by Rodger Schmidt
CORTINA D’AMPEZZO, Italy – From today onward, most spectators will not recall that 12 teams started in this competition, for all eyes and commentary will be on the top four.
With no tiebreakers, there was only one game today, the Norway-Canada Page playoff battle, to determine who advances straight to Sunday’s championship final.
Scotland and the United States will wait until Saturday morning to see who will drop directly to the bronze medal game, and who will move on to the semi-final later the same day.
The big question of yesterday’s final round-robin draw was twofold: if the U.S. could hold on to fourth spot, and this they did by defeating Sweden in six ends, and to see if Norway or Scotland would challenge Canada in today’s 1 vs 2 match.
Norway cleared that up by beating Canada to finish number one, and securing last stone advantage in their next two games, and Scotland made it less dramatic by losing their last game to Switzerland, thus handing last stone advantage in the 3 vs 4 playoff to the Americans. Given the way Scotland manages a game, this could be an important factor.
With 12 teams in this competition a lot of games were been played to get to this point. In this system of play, everyone meets everyone else one time to distribute an equal number of victories and defeats. The trick for all is to not collect four or more defeats within the 11 games.
The team “on the bubble” was Denmark. The Danes had a solid week, defeating pretty much everyone that they should have, but in their head-to-head matchups against the eventual top four, they could only defeat the USA – holding on to an early lead thanks to a score of five on the second end. However, they lost to Canada, Norway, Germany and Scotland, and all were top four contenders at the time that these battles were contested.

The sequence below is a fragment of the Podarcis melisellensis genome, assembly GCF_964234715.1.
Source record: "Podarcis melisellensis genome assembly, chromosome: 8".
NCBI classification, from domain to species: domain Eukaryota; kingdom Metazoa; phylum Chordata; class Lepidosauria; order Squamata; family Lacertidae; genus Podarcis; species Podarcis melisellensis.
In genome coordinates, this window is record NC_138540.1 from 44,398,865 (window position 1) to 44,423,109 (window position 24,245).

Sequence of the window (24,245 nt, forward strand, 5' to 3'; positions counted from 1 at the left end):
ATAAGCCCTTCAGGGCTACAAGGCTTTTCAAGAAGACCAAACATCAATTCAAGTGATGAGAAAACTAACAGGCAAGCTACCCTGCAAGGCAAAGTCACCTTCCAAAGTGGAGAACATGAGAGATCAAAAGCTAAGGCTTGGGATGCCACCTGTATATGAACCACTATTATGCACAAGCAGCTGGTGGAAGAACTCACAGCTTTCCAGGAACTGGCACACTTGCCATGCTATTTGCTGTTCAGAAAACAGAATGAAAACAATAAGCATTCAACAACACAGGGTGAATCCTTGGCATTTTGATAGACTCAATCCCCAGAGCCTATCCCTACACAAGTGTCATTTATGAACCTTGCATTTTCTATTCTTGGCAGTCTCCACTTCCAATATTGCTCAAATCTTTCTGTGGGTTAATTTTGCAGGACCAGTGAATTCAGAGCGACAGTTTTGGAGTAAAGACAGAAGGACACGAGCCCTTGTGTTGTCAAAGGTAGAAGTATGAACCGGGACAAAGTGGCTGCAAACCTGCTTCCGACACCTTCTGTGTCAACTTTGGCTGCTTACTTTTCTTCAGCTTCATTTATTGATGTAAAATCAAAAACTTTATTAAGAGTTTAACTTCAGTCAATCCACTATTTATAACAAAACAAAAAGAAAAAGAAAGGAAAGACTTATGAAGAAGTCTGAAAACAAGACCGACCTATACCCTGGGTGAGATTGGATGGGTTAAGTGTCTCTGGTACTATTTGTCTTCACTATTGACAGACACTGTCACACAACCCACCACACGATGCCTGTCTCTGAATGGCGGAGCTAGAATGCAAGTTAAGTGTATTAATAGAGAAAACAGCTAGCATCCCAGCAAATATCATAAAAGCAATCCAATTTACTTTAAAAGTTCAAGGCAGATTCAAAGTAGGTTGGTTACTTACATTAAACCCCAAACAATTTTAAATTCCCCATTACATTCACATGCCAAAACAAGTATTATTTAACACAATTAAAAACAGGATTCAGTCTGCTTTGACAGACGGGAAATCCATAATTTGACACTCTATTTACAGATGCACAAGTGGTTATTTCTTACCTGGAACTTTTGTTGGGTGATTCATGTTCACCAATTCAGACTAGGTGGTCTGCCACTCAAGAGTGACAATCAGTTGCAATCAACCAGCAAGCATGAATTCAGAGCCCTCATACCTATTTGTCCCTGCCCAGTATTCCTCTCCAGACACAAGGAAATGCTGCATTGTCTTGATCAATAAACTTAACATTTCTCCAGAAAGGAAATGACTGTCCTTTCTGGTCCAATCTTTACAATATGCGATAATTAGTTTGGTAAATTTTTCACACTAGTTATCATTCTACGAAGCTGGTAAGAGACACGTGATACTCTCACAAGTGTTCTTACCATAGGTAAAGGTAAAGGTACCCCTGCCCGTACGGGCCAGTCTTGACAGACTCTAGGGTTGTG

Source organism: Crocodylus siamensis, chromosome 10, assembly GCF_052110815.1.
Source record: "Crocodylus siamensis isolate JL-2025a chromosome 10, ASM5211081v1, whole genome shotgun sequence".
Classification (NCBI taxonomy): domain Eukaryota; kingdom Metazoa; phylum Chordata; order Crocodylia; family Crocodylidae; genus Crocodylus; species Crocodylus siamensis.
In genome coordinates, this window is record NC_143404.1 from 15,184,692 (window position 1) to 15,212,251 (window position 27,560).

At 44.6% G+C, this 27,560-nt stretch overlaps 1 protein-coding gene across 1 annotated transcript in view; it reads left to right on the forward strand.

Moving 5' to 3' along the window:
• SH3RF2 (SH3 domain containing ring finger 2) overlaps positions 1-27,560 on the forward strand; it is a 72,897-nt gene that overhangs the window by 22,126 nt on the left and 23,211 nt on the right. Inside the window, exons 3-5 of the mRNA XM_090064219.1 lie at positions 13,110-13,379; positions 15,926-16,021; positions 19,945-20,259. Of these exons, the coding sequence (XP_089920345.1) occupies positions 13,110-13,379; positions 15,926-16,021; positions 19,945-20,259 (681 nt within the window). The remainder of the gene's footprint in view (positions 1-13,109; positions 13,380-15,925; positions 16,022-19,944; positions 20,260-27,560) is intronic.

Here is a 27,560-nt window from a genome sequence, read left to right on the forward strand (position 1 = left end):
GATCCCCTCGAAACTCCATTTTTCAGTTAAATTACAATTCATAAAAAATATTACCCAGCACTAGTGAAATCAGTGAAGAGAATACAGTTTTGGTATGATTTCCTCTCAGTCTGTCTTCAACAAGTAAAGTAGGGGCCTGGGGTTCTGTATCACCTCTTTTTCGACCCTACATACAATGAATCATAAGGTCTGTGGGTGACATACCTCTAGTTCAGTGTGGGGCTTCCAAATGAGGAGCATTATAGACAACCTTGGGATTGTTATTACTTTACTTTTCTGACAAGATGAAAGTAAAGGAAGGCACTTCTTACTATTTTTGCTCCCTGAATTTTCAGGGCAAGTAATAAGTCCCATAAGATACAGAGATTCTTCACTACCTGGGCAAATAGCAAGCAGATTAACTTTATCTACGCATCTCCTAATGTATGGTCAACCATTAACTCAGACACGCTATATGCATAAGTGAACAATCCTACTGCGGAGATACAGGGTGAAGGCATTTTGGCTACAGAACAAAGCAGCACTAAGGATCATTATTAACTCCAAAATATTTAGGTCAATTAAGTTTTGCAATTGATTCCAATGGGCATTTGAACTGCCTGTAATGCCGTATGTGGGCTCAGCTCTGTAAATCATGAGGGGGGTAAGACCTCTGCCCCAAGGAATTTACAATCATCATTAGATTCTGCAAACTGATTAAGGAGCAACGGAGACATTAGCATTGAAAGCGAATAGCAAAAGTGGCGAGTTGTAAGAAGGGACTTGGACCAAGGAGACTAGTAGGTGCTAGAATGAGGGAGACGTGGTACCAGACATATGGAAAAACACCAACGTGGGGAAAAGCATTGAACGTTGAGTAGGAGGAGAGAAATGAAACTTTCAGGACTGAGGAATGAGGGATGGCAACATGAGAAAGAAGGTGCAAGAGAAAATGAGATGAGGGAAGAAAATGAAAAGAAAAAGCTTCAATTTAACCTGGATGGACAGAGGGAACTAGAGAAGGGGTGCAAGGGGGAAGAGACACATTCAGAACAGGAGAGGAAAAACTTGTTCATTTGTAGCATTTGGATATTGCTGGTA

One more win against these big boys was required to be ensured, at minimum, a shot at a tiebreaker. Close, but no cigar for Ulrik Schmidt and company, but a much better showing here than at the Vancouver Olympics.
No team in the rest of the field was able to post a winning record, and the biggest surprise within this not-so-magnificent-seven was Germany. Andy Kapp called and executed a terrific game against Canada on Tuesday night, handing Canada their first defeat, and then the next morning the German jet fighters ruled the skies again against Denmark.
But sadly, it was all Hindenburg after that. Germany crashed three straight times to finish with six losses.
Italy has not competed well in world men’s competitions since a solid showing at the Torino Olympics in 2006, and with Joel Retornaz back at the helm – but with very young teammates – they managed only three victories. However, the hosts were very competitive in most of their games and obviously more experience is required in order to manage pressure in key moments. This group has some real talent.
Switzerland had an older and more experienced team in this competition, led by Stefan Karnusian, and at times their style of play looked old. From game to game and from end to end, rarely was an outcome clear. They made brilliant shots to score or to subvert an enemy position… and moments later they would miss when you would least expect it.
On the final day they lost 9-7 in the morning to Japan – the sole victory for the Japanese – and then won 9-7 over playoff-bound Scotland. That, folks, sums it all up.
The records of Sweden and France – four wins and three wins for Per Carlsen and Thomas Dufour, respectively – were much more predictable. The French are probably ready to take a break after a long, long Olympic preparation run, and this Swedish team – which upset the impressive Niklas Edin in the Swedish final – was simply too inconsistent to put a string of victories together.
Both Asian teams – China’s Fengchun Wang/Rui Liu combo and Japan’s Makoto Tsuruga – closed out the bottom of the leader board this week. This may be a surprise to many, following strong showings by Japanese and particularly Chinese teams in the past half-decade… but I am not so surprised. It is easier to climb near the top than it is to stay there.
For all teams: the work you do and the skills you learn, both strategically and technically, need to be adjusted and upgraded all the time. How you won games yesterday will not be the same as how you are going to have to win today, and certainly not tomorrow. Asia will be back on top again, but not until they reinvent themselves and redevelop their systems.
Quick trivia question: without Googling, name the historic international curling event at which Japan’s Tsuruga competed, over a decade ago… and how did he do (generally)?
As I write this, we’re less than an hour away from the start of the second NOR-CAN tilt. Stay tuned to the blog for more later.